A better success for Top Gun: Maverick lies in how much Maverick’s character learned from his mistakes and grew over his decades of experiences. He’s the protagonist of the film, so there’s a certain expectation to see some form of character growth, some arc of emotional or personal development and change.
The crux of most storytelling is change for good or ill on the part of the main character, but it doesn’t happen in every story. Ranker has compiled a list of films in which the lead has no character growth. From cowboys to social media moguls, these films prove that not all good films need characters that grow. Sometimes the point of a story is a realistic one, and in the real world, people don’t always change.
Note: Ranker lists are live and continue to accrue votes, hence some rankings may change in the future.
Mark Zuckerberg in The Social Network
The Social Network is a dramatized dive into the true story of Mark Zuckerberg and the creation of Facebook. Based on the nonfiction book The Accidental Billionairesthe film gave audiences an opportunity to understand the lawsuit against Zuckerberg from the Winklevoss twins.
The impression the audience receives of Zuckerberg in the movie is that of a stand-offish and cold character. It’s difficult to surmise whether this take is accurate, as it is still a work of fiction despite being based on truth. All the same, this depiction remains unchanged at the end of the movie. So much of the film revolves around the lawsuit that allowing any change would create a larger problem in how the audience has come to comprehend Zuckerberg.
The Man With No Name in The Good, The Bad, and the Ugly
It would be difficult when on the topic of no character growth to not include a classic Western. In this case, it is Sergio Leone’s masterpice The Good, The Bad, and the Ugly.
Whether the audience calls Clint Eastwood’s character Blondie or the Man With No Name, he has one motivation: to take care of himself first. Yes, he saves Tuco and develops a get-rich-quick scheme (among other things), but at the end of the film, that original motivation doesn’t waver. It also doesn’t need to. The character is a lone cowboy with no backstory. He’s cut and dried, and the audience has no means of gleaning more information about him other than what they see.
Jordan Belfort in The Wolf of Wall Street
Based upon a true story, The Wolf of Wall Street is as much an insightful glimpse into the world of capitalism and fraud as it is the mindset of greed.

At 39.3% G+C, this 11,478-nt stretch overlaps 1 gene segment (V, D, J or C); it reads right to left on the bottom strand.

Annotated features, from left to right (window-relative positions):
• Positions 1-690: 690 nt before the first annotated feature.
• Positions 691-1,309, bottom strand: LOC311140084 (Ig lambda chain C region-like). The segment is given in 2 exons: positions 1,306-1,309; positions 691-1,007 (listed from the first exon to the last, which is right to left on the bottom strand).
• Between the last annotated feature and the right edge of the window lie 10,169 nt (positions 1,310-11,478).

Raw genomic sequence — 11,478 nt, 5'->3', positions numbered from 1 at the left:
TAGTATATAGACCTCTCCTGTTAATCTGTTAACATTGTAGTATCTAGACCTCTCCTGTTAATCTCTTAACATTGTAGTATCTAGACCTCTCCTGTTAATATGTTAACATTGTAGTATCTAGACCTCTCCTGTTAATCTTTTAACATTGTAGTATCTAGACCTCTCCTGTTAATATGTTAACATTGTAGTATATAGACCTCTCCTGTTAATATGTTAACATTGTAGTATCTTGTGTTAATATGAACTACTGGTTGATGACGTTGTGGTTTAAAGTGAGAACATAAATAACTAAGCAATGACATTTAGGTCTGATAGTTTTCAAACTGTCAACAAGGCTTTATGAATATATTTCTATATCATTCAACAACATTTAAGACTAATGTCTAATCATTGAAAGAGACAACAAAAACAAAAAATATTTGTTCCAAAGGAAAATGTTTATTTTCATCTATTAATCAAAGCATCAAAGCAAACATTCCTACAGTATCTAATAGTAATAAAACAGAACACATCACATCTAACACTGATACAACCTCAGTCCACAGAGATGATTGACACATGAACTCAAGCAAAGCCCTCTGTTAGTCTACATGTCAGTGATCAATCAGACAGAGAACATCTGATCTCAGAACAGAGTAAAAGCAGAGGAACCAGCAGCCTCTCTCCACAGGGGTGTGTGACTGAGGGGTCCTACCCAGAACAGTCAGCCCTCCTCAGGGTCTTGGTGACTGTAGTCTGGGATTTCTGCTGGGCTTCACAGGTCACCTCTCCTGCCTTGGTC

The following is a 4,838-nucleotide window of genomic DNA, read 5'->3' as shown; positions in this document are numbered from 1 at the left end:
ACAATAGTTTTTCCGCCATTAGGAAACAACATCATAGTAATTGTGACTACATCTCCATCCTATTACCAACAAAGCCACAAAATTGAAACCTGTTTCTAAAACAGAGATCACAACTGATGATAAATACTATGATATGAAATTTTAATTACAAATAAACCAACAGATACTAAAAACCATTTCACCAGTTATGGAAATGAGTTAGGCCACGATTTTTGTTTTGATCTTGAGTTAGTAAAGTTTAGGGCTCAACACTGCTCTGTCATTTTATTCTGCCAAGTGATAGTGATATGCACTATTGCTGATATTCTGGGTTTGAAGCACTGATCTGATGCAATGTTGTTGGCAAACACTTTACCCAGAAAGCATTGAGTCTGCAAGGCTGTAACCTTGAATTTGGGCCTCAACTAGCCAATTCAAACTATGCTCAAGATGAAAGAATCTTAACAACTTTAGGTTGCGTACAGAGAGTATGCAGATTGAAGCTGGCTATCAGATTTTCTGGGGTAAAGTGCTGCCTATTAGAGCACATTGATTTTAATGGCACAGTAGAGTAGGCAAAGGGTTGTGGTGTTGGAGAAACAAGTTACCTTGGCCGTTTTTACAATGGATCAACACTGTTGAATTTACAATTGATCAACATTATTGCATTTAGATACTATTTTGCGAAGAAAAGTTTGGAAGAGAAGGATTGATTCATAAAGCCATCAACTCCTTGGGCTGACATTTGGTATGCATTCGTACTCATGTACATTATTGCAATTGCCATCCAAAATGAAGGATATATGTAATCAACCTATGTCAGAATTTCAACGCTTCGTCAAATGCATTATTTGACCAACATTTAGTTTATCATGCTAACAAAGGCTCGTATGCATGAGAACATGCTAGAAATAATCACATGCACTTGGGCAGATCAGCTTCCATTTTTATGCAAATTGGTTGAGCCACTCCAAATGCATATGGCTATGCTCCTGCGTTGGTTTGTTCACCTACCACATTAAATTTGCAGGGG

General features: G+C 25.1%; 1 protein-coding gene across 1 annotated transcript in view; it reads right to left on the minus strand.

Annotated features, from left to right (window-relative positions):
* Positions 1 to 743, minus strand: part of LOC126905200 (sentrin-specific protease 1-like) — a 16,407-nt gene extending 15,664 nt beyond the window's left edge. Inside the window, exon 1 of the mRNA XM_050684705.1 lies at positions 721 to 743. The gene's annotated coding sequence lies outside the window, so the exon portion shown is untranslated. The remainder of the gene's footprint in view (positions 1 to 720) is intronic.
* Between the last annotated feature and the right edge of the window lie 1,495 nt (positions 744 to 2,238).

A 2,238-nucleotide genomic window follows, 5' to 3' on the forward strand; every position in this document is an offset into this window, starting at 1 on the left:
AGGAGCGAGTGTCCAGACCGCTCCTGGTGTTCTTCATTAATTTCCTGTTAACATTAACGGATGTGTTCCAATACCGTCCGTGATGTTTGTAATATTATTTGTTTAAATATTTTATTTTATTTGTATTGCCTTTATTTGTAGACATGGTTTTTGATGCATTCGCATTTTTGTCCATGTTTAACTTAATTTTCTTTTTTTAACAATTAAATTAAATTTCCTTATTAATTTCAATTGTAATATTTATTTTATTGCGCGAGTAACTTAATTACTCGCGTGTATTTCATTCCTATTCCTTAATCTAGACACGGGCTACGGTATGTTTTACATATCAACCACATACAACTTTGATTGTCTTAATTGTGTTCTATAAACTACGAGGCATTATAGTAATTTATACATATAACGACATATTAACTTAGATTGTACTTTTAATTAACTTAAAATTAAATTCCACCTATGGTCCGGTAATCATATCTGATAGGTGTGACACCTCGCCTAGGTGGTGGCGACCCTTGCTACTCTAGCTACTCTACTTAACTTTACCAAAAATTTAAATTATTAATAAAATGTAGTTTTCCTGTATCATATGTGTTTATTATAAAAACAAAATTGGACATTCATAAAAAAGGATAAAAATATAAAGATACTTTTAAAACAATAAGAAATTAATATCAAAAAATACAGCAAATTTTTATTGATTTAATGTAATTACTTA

What’s different about this film is that Jordan Belfort begins with change at the start of this movie. It’s just not positive. Belfort gets a taste of life with more money and more wealth, then he begins on a downward spiral of illegal and illicit activities. Rather than there being a moral to the story, Belfort comes out with no regrets for any decision he made, despite the damage and pain those decisions caused. He does not want to grow because his life gave him everything he desired.
Ben Gates in National Treasure
According to Ranker, NationalTreasure is one of the best Nicolas Cage movies. It’s a fact made more interesting when discussing how Ben Gates, the thief of the Declaration of Independence, is an example of a character who does not grow in his escapades from him.
It’s not that Ben Gates doesn’t have passion or the capacity to learn more as a character. He’s an intelligent man with a fervent love of history, but that’s all he offers. Throughout the film, as he defies all odds by breaking into the National Archives and evading Sean Bean’s character, Ben Gates remains the same. He doesn’t learn any particular lesson, and the only things that bring him any excitement on his journey are all history-based elements and factoids.
James Bond in From Russia With Love
It’s not uncommon for action heroes to lack in general character arcs or growth. They are often merely blunt instruments whose purpose is to complete dangerous tasks. James Bond is the paradigm of this trope, and Ranker pinpoints the Sean Connery 007 film From Russia With Love specifically in this case.